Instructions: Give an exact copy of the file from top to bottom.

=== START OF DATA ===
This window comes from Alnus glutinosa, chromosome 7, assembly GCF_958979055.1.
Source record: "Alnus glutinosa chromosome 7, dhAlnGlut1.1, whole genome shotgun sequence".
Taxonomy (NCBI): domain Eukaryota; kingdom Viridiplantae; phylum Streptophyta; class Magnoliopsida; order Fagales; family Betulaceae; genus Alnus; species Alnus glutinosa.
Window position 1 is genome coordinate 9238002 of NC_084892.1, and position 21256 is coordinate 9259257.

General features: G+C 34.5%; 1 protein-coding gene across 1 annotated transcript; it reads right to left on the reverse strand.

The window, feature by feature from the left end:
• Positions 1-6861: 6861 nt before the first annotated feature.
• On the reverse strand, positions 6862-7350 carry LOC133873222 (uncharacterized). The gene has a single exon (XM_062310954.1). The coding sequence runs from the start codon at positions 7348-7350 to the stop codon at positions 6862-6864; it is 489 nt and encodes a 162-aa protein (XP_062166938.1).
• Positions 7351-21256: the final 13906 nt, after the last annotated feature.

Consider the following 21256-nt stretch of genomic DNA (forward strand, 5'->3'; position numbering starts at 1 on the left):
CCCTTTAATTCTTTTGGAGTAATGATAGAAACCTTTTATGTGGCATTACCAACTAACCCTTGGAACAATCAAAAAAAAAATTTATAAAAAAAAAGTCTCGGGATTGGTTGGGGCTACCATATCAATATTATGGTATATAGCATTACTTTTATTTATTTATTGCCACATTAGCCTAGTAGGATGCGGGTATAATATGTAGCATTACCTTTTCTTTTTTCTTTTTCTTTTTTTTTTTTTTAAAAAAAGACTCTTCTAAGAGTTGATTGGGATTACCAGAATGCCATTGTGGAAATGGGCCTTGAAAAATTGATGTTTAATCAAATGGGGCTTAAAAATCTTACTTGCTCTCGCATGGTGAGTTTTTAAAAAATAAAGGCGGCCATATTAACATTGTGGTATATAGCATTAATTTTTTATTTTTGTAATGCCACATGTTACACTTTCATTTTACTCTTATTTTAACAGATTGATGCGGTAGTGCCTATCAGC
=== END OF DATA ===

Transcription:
This window comes from Alnus glutinosa, chromosome 7, assembly GCF_958979055.1.
Source record: "Alnus glutinosa chromosome 7, dhAlnGlut1.1, whole genome shotgun sequence".
Taxonomy (NCBI): domain Eukaryota; kingdom Viridiplantae; phylum Streptophyta; class Magnoliopsida; order Fagales; family Betulaceae; genus Alnus; species Alnus glutinosa.
Window position 1 is genome coordinate 9238002 of NC_084892.1, and position 21256 is coordinate 9259257.

General features: G+C 34.5%; 1 protein-coding gene across 1 annotated transcript; it reads right to left on the reverse strand.

The window, feature by feature from the left end:
• Positions 1-6861: 6861 nt before the first annotated feature.
• On the reverse strand, positions 6862-7350 carry LOC133873222 (uncharacterized). The gene has a single exon (XM_062310954.1). The coding sequence runs from the start codon at positions 7348-7350 to the stop codon at positions 6862-6864; it is 489 nt and encodes a 162-aa protein (XP_062166938.1).
• Positions 7351-21256: the final 13906 nt, after the last annotated feature.

Consider the following 21256-nt stretch of genomic DNA (forward strand, 5'->3'; position numbering starts at 1 on the left):
CCCTTTAATTCTTTTGGAGTAATGATAGAAACCTTTTATGTGGCATTACCAACTAACCCTTGGAACAATCAAAAAAAAAATTTATAAAAAAAAAGTCTCGGGATTGGTTGGGGCTACCATATCAATATTATGGTATATAGCATTACTTTTATTTATTTATTGCCACATTAGCCTAGTAGGATGCGGGTATAATATGTAGCATTACCTTTTCTTTTTTCTTTTTCTTTTTTTTTTTTTTAAAAAAAGACTCTTCTAAGAGTTGATTGGGATTACCAGAATGCCATTGTGGAAATGGGCCTTGAAAAATTGATGTTTAATCAAATGGGGCTTAAAAATCTTACTTGCTCTCGCATGGTGAGTTTTTAAAAAATAAAGGCGGCCATATTAACATTGTGGTATATAGCATTAATTTTTTATTTTTGTAATGCCACATGTTACACTTTCATTTTACTCTTATTTTAACAGATTGATGCGGTAGTGCCTATCAGC